• Finally, as shown in FIG. 8, bus 802 also couples embedded system 800 to a network (not shown) through a network interface 816. In this manner, embedded system 800 can be a part of a network (such as a local area network (“LAN”), a wide area network (“WAN”), or an Intranet, or a network of networks, such as the Internet. Any or all components of embedded system 800 can be used in conjunction with the subject disclosure.
  • The various illustrative logical blocks, modules, circuits, and algorithm steps described in connection with the embodiments disclosed herein may be implemented as electronic hardware, computer software, or combinations of both. To clearly illustrate this interchangeability of hardware and software, various illustrative components, blocks, modules, circuits, and steps have been described above generally in terms of their functionality. Whether such functionality is implemented as hardware or software depends upon the particular application and design constraints imposed on the overall system. Skilled artisans may implement the described functionality in varying ways for each particular application, but such implementation decisions should not be interpreted as causing a departure from the scope of the present disclosure.
  • The hardware used to implement the various illustrative logics, logical blocks, modules, and circuits described in connection with the aspects disclosed herein may be implemented or performed with a general purpose processor, a digital signal processor (DSP), an application specific integrated circuit (ASIC), a field programmable gate array (FPGA) or other programmable logic device, discrete gate or transistor logic, discrete hardware components, or any combination thereof designed to perform the functions described herein. A general-purpose processor may be a microprocessor, but, in the alternative, the processor may be any conventional processor, controller, microcontroller, or state machine. A processor may also be implemented as a combination of receiver devices, e.g., a combination of a DSP and a microprocessor, a plurality of microprocessors, one or more microprocessors in conjunction with a DSP core, or any other such configuration. Alternatively, some steps or methods may be performed by circuitry that is specific to a given function.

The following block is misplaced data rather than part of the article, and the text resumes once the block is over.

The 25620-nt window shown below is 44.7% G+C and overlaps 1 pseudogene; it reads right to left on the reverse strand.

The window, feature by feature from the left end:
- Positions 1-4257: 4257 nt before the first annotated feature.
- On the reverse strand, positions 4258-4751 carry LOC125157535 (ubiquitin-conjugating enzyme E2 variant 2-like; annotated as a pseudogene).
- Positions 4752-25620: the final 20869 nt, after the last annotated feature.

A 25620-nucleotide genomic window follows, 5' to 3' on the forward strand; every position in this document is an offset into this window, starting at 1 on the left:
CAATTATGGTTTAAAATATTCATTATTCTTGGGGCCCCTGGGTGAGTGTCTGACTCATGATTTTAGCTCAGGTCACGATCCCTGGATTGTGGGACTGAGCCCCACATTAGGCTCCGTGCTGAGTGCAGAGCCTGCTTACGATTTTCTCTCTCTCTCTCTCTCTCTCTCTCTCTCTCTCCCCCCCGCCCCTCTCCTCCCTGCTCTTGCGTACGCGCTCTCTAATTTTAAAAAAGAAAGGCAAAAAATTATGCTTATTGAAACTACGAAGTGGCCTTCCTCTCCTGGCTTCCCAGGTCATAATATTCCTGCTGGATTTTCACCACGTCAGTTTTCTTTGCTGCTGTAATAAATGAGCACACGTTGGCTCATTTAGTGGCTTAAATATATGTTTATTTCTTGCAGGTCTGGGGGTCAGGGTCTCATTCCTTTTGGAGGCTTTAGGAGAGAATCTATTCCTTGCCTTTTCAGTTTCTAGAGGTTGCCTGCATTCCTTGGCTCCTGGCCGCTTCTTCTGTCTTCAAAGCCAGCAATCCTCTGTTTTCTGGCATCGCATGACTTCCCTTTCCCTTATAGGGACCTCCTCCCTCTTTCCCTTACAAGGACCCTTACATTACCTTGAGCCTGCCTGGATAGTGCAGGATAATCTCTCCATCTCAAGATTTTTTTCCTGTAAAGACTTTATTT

• In one or more exemplary aspects, the functions described may be implemented in hardware, software, firmware, or any combination thereof. If implemented in software, the functions may be stored as one or more instructions or code on a non-transitory computer-readable storage medium or non-transitory processor-readable storage medium. The steps of a method or algorithm disclosed herein may be embodied in processor-executable instructions that may reside on a non-transitory computer-readable or processor-readable storage medium. Non-transitory computer-readable or processor-readable storage media may be any storage media that may be accessed by a computer or a processor. By way of example but not limitation, such non-transitory computer-readable or processor-readable storage media may include RAM, ROM, EEPROM, FLASH memory, CD-ROM or other optical disk storage, magnetic disk storage or other magnetic storage devices, or any other medium that may be used to store desired program code in the form of instructions or data structures and that may be accessed by a computer. Disk and disc, as used herein, includes compact disc (CD), laser disc, optical disc, digital versatile disc (DVD), floppy disk, and Blu-ray disc where disks usually reproduce data magnetically, while discs reproduce data optically with lasers. Combinations of the above are also included within the scope of non-transitory computer-readable and processor-readable media. Additionally, the operations of a method or algorithm may reside as one or any combination or set of codes and/or instructions on a non-transitory processor-readable storage medium and/or computer-readable storage medium, which may be incorporated into a computer program product.